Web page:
What are you doing on the floor?

Last year, while visiting my parents at their retirement home, a nonagenarian resident tapped me on the shoulder. She said, “You do not walk like the rest of your family.”

I was not clear on her comment and my face must have reflected that.

She continued, “I have watched your mother, father, sister and brother walk -- You do not move like any of them. They all move the same, but you ….. you are different.”

This stranger had scrutinized the movements of my family over the past 18 months. As I reflected on her observation, she was correct. I definitely moved with a pattern quite distinct from my family.

Pause for a moment.

Have you noticed similarities within your own family - of gestures, gait or stances?

How do we develop our patterns of movement? Are they learned by watching, created by habit, formed out of injury or pain, and a tell-tale story of how we have moved physically throughout our life? A more interesting question would be, do we have the ability to change our movement patterns? The answer is YES, most certainly we can.

I have experienced this shift first-hand through Clinical Somatic Education and somatic movement. With somatics, I’ve become aware of my muscles that won’t let go, or are constantly firing and holding me hostage in pain or discomfort.

You know-- “those” muscles that are always in trouble.

Have you heard of Somatics?

Somatics, (in the tradition of Thomas Hanna) is a gentle practice that releases chronic muscular tension to allow more ease of movement while minimizing or eliminating pain.

It’s also beneficial for those who already move well, as it maintains fluidity with less effort for the muscles to move.

Clinical Somatic Education (CSE) is a relatively new term for most people. It’s a movement modality, which is often described as a Neuromuscular re-education practice, but what does that mean? Simply, it helps to reconnect the conversation between your brain and your muscles. That “dialogue” might feel more like a broken telephone game especially when there have been injuries, surgeries, stress, repetitive movements, and more.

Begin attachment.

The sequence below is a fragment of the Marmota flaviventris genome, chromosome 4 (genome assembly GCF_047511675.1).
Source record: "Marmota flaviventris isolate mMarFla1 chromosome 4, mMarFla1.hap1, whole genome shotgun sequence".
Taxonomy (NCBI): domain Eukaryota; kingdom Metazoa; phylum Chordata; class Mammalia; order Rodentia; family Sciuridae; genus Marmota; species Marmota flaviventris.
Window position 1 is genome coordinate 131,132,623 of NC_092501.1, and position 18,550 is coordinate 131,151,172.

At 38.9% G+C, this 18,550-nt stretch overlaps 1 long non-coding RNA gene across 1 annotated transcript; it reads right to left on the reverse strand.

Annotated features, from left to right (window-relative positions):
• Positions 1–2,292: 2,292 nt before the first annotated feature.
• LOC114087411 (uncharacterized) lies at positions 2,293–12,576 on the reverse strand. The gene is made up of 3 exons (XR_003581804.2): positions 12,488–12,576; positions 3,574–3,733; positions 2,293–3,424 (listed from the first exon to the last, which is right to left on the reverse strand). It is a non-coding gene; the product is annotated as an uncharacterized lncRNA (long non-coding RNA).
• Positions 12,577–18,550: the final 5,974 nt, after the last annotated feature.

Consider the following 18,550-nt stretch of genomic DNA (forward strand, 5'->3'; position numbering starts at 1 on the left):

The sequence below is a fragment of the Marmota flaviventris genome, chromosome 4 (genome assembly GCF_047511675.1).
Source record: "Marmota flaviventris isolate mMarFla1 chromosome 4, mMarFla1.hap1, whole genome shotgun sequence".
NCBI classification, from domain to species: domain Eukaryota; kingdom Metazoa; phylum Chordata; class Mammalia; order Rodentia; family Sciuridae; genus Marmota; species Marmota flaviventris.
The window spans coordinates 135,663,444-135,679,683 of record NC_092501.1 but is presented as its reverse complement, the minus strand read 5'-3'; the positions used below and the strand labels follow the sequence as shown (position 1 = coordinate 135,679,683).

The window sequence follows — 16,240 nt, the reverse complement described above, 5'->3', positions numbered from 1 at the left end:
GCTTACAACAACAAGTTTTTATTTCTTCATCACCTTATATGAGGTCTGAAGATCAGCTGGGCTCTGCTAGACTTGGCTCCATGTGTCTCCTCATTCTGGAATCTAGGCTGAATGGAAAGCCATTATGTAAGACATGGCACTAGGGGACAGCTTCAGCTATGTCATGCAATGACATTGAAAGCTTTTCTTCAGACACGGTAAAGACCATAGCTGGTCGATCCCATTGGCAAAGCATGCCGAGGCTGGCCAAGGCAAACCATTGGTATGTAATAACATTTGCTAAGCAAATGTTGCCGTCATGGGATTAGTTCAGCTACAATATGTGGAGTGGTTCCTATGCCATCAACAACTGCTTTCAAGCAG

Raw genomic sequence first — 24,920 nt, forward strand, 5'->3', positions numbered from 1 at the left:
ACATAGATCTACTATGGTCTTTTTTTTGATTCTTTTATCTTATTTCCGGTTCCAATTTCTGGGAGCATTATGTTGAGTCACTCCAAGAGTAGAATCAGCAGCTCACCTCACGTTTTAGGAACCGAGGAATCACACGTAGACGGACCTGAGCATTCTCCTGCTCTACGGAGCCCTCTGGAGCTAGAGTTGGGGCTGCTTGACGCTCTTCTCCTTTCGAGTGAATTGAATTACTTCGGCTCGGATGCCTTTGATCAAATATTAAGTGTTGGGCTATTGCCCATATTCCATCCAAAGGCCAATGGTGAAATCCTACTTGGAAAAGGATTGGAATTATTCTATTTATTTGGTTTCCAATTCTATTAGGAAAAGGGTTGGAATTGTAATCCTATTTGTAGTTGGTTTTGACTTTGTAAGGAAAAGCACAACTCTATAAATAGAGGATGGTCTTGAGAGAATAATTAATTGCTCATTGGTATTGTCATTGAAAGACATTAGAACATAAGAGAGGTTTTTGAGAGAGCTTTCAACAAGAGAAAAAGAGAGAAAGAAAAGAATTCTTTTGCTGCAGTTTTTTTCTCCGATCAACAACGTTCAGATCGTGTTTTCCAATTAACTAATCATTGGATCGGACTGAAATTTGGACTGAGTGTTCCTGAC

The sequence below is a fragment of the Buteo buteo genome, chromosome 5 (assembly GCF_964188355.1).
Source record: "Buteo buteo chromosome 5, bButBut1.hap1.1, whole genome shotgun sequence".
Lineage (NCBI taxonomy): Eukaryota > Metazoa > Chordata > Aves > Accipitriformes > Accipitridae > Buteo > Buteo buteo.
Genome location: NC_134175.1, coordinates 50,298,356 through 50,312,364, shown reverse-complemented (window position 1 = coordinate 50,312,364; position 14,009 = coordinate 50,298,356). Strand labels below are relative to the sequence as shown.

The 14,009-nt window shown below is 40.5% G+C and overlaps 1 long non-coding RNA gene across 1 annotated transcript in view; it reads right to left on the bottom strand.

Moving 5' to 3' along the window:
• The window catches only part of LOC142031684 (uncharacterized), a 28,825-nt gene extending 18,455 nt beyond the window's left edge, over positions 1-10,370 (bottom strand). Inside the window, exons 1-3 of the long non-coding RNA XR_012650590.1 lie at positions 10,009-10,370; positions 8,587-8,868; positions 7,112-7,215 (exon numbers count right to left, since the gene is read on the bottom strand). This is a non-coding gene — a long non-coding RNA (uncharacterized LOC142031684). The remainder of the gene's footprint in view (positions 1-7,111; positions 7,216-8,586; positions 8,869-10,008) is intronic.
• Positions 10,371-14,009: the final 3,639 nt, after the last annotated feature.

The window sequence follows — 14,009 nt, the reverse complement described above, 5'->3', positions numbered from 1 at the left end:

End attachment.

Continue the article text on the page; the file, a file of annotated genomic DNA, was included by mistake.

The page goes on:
Does that make sense?

Think of this – you hurt your neck, and then won’t turn your head or move your shoulder for fear of more neck pain. You might even be tensing your whole body as an unconscious response. After time, this adapted pattern becomes habitual and your movement is affected big time. You are on auto-pilot and your neck forgets its full ability to move, but in reality, your brain has re-set this as your norm. The muscles are stuck in some form of contraction.

In somatics, this is termed Sensory Motor Amnesia (SMA). Basically, you’ve lost the ability to voluntarily control your muscles. It’s gone under the radar and you aren’t even aware of it. Eeeks.

Clinical Somatic Movement works with these responses (or reflexes of the muscles) with a technique called Pandiculation. Pandiculation is when you intentionally tighten a muscle, then super slowly release it in a smooth motion, and finally let that muscle find zero effort in relax mode. You (and your brain) need to pause and soak it all in.

BIG note here, pandiculation is not a passive movement. YOU are actively paying attention in order to send a message to the muscle or pattern of movement having trouble. Voila.

The conversation has started when you regain voluntary control of the muscle and its ability to both contract and release. Pretty amazing, and totally do-able.

Next week, how certain issues you are dealing with may be directly related to three specific reflexes focused on in Somatic movement.

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